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Covid-19: Pandemic sickness pay rules for NHS staff to come to an end

BMJ 2022; 378 doi: https://doi.org/10.1136/bmj.o1648 (Published 04 July 2022) Cite this as: BMJ 2022;378:o1648

Linked Opinion

Helen Salisbury: Discouraging self-isolation with covid

  1. Emma Wilkinson
  1. Sheffield

The special arrangements that allowed full pay for NHS staff should they have to self-isolate or become ill with covid-19, however long they are off work, are being withdrawn this week, the Department of Health and Social Care has confirmed.

Temporary guidance introduced at the start of the pandemic meant that normal contractual rules were suspended and NHS staff were able to receive full pay when away from work as a result of covid, no matter the length of absence.

But from 7 July the pandemic guidance on sick pay will end, as will the pause that had been placed on covid related illness triggering absence management policies.

By 1 September 2022 all staff in receipt of covid sick pay will revert to the rules set out in the terms and conditions of their contract, and the NHS Staff Council will be publishing guidance for employers and staff on managing the transition.

Sickness periods that have been treated as covid and have not been counted towards normal sickness absence with regards to pay or sickness absence triggers up until 1 September will retain that status, the department confirmed.

Raymond Agius, BMA occupational medicine committee co-chair, said the decision was “completely unacceptable” and would put patients and staff at significant risk. “Healthcare workers are in harm’s way, caring for patients who are infected, and this vital provision helped ensure that they faced no detriment if they needed to self-isolate or became unwell with covid,” he said. “The removal of this provision will not only force many staff to continue working if symptomatic but may have a significant impact on their livelihoods if they develop long covid.”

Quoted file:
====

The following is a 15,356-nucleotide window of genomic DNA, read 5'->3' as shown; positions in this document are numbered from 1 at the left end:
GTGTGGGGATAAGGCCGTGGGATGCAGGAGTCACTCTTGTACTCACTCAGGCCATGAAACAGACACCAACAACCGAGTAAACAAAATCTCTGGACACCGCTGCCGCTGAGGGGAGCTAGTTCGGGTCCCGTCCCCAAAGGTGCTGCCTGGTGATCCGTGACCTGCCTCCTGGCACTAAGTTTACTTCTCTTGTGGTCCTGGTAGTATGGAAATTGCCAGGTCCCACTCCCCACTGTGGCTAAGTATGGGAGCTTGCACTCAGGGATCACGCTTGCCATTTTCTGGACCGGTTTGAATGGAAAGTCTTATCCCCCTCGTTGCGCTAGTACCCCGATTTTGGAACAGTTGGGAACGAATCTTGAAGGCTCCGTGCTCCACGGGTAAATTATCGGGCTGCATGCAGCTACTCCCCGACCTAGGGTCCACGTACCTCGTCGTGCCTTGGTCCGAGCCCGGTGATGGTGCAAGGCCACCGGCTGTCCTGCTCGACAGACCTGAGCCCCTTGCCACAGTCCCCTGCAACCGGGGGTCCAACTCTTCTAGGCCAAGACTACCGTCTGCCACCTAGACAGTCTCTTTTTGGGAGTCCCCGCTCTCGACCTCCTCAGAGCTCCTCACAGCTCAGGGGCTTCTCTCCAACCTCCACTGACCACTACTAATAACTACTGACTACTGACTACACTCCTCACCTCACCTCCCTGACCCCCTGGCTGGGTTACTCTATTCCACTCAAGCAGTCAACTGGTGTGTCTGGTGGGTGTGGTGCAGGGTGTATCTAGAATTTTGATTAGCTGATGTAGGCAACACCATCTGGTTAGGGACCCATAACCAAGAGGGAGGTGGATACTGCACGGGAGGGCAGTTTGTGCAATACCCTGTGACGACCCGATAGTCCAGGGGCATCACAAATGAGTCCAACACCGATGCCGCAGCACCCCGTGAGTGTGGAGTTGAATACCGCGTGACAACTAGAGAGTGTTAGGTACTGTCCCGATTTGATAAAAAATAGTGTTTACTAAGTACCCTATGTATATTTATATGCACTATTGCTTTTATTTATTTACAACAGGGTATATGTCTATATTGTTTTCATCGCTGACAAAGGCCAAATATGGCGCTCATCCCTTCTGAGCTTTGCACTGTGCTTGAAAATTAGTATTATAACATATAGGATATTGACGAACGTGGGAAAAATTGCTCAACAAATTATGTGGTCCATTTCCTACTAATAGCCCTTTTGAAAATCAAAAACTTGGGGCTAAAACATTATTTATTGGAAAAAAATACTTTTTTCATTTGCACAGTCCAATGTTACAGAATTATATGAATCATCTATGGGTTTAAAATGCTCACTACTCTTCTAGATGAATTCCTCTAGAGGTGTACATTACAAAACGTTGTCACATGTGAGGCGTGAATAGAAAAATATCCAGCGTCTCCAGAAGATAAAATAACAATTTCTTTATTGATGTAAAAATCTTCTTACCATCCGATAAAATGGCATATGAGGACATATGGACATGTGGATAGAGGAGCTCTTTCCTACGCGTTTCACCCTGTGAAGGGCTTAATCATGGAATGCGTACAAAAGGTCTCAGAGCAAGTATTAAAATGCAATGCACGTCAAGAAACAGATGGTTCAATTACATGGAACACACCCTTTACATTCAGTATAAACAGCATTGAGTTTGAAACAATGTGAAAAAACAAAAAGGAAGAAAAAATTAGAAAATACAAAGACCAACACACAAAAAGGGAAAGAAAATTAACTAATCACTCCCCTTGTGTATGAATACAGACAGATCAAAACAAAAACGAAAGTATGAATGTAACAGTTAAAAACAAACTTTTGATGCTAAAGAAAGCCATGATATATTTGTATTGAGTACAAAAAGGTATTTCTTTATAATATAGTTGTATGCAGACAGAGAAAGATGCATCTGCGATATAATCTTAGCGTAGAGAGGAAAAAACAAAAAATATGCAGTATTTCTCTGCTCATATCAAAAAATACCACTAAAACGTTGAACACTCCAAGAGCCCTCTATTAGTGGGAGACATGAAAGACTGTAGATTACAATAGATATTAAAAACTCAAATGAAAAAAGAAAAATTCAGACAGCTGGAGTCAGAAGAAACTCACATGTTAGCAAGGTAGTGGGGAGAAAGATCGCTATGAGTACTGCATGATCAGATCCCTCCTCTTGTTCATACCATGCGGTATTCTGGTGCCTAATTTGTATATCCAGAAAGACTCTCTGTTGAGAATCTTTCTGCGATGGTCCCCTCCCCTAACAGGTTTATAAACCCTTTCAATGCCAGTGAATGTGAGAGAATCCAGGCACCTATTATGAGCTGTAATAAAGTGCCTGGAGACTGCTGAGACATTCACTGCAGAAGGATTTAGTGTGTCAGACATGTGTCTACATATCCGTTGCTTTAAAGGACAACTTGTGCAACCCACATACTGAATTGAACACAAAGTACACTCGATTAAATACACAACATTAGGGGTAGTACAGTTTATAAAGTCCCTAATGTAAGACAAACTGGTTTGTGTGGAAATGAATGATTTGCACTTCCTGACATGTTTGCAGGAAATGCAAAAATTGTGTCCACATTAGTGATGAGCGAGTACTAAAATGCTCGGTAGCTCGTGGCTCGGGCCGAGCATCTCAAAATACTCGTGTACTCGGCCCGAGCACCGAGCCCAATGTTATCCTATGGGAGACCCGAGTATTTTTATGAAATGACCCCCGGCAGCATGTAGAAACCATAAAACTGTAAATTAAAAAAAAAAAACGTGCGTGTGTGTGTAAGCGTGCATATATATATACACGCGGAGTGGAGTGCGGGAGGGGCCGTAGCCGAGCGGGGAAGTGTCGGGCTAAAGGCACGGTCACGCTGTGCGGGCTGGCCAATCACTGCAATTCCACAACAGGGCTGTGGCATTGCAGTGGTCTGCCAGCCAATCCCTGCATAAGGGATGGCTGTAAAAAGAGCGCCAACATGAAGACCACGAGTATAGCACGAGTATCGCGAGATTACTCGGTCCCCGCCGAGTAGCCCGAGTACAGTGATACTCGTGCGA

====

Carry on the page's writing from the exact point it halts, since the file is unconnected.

He added that rapidly rising infection rates across the country1 meant that the risk to staff remains very high.

“Staff under pressure to return to work in order to avoid loss in pay or other sanctions risk passing on infection to vulnerable patients and other staff while those with long covid who are suffering from fatigue, ‘brain fog,’ and other symptoms are at greater risk of making mistakes, mistakes that can result in patient harm,” Agius said.

Helen Salisbury, a GP in Oxford and columnist for The BMJ, said the removal would cause staff to think twice about self-isolating when they have symptoms and encourage spread in the workplace as well as putting those who have long covid in a difficult position.

She added, “Some are going to fall foul of the maximum number of paid sick days a year because at the moment people are getting covid four times a year. It’s incredibly unfair because a lot of them catch it at work.”

A Department of Health and Social Care spokesperson said, “As we learn to live with covid, we are withdrawing the temporary NHS staff sickness guidance that was put in place at the height of the pandemic, as part of plans to move back to the normal arrangements set out in the NHS terms and conditions. “This provides generous support for NHS staff with up to six months full pay and six months half pay, depending on length of service.”

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